Why the Carneiro affair can only be bad for Chelsea and football

Chelsea’s women’s team play the most important game in their history next week when they play host to two time former champions Wolfsburg in the second round first leg of the Women’s Champions League. In many ways Chelsea have a good record – by UK football standards anyway – when it comes to women. They have invested in their women’s team who have won the League and Cup double in England this year. The team has a female manager in Emma Hayes – the only female manager in Women’s Super League (WSL) 1 in 2015. While in Marina Granovskaia – owner Roman Abramovich’s right hand woman – they have one of the most powerful women in UK football.

So in theory Chelsea are a progressive club. But there is a big cloud on the horizon. The Eva Carneiro affair – which I wrote about earlier – rumbles on. Since I wrote about this affair it has been announced that not only is Carneiro taking Chelsea to an industrial tribunal for constructive dismissal she is also taking individual action against manager Jose Mouriniho saying that Mouriniho victimized and discriminated against her by banishing her from the Chelsea bench back in August. This means Mouriniho would be forced to appear at an industrial tribunal in person to explain his behavior.

The only way this could be avoided is that if the two sides settled out of court. If I were Abramovich I would do anything to settle this – even sacking Mouriniho if that is what it takes. Because if this goes to an industrial tribunal this will not be good for Chelsea – or football for that matter. The reason for this is that football – and sport – lives in its own world and under its own rules. But an industrial tribunal follows the rules of society not the rules of football or sport.  And history shows that in a dispite between the rules of sport and the rules of society there is only one winner – and it is not sport. (Why do you think FIFA has a rule that a club can’t take them to court?). Four examples will show what I mean.

In 1977 the Australian media tycoon Kerry Packer signed up 35 of the world’s best cricketers for his rebel World Series Cricket. The International Cricket Conference (ICC) outraged banned the players from official cricket. Packer responded by taking the ICC to court. The judge Justice Slade ruled in favour of Packer saying that the ICC by banning the players were inducing them to break their contracts with Packer which was illegal. The rules of cricket had been trumped by the rules of society.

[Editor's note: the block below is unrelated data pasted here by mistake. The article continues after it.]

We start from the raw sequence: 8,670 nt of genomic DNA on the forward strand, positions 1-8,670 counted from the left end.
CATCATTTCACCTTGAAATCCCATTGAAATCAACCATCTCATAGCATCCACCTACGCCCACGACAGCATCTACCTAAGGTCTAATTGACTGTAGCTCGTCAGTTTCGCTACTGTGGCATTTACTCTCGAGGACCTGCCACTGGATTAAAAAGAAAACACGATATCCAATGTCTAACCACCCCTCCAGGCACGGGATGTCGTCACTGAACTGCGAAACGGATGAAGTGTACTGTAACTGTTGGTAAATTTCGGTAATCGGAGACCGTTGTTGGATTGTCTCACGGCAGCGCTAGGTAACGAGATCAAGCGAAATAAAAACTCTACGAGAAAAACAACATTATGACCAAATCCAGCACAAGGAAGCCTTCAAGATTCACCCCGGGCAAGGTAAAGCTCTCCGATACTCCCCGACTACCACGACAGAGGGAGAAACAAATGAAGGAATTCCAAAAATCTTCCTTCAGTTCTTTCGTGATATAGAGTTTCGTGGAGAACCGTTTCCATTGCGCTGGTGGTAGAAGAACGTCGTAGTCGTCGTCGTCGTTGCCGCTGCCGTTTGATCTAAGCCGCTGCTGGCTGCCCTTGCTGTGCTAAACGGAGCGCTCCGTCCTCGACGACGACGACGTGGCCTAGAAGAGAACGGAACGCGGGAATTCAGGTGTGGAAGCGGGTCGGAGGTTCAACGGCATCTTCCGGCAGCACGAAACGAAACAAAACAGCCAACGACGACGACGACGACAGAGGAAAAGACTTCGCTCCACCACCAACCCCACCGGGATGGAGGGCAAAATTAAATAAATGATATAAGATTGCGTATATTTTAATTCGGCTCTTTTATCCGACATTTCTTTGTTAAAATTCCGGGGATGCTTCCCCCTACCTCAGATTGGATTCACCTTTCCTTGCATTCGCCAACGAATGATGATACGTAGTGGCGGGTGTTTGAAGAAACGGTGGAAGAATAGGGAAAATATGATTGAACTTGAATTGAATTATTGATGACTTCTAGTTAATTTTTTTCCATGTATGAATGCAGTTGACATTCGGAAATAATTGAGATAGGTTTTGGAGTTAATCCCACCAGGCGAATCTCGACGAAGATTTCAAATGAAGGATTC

Something similar happened to football in 1995 when Jean-Marc Bosman a journeyman Belgian player went to the European Court saying that clubs demanding fees for players out of contract plus the restrictions imposed on foreign players at the time were against European Union (EU) law. The court agreed with Bosman and both transfer fees for out of contract and restrictions were declared illegal. FIFA and UEFA still moan to this day about the Bosman ruling but they were only learning what the ICC had learned back in 1977. The rules of football had been trumped by the rules of society.

Again in 2004 the same thing happened to handball. The German Handball League were taken to the European Court by Slovak player Maros Kolpak who said that rules saying that teams were limited to two non EU players (Slovakia was not an EU member state at this time) were discriminatory. The court ruled in his favour.The handball authorities moaned but again the rules of sport had been trumped by the rules of society.

The last case is similar to the Carneiro case but in cricket. In 1998 Theresa Harrild took the England and Wales Cricket Board (ECB) to an industrial tribunal for sex discrimination. Harrild was a receptionist at the ECB. She had an affair with – and got pregnant by – a colleague at the ECB Nick Marriner who then abandoned her. The ECB put pressure on her to have an abortion and she was given £400 to pay for the abortion which she had. When she returned to her job she suffered from depression and was eventually sacked in her own home by ECB deputy chief executive Cliff Barker who offered her more money and made a pass at her. The tribunal found in her favour partly because the ECB had such contempt for the law they did not even bother to turn up at the tribunal. But again despite the ECB’s arrogance the rules of cricket had been trumphed by the rules of society. More to the point cricket had been dragged through the gutter and been exposed as sexist and unfit for civilised society (to be fair to the ECB cricket has cleaned up its act since).

And that is why it is in football’s best interests that this never gets to the tribunal. It is highly likely that football will be dragged through the gutter be exposed as sexist and unfit for civilised society. There will be a lot of muck exposed in this case. In the interests of football there must be a settlement out of court. If that means Mouriniho has to be sacrificed for the greater good of football in my opinion so be it.

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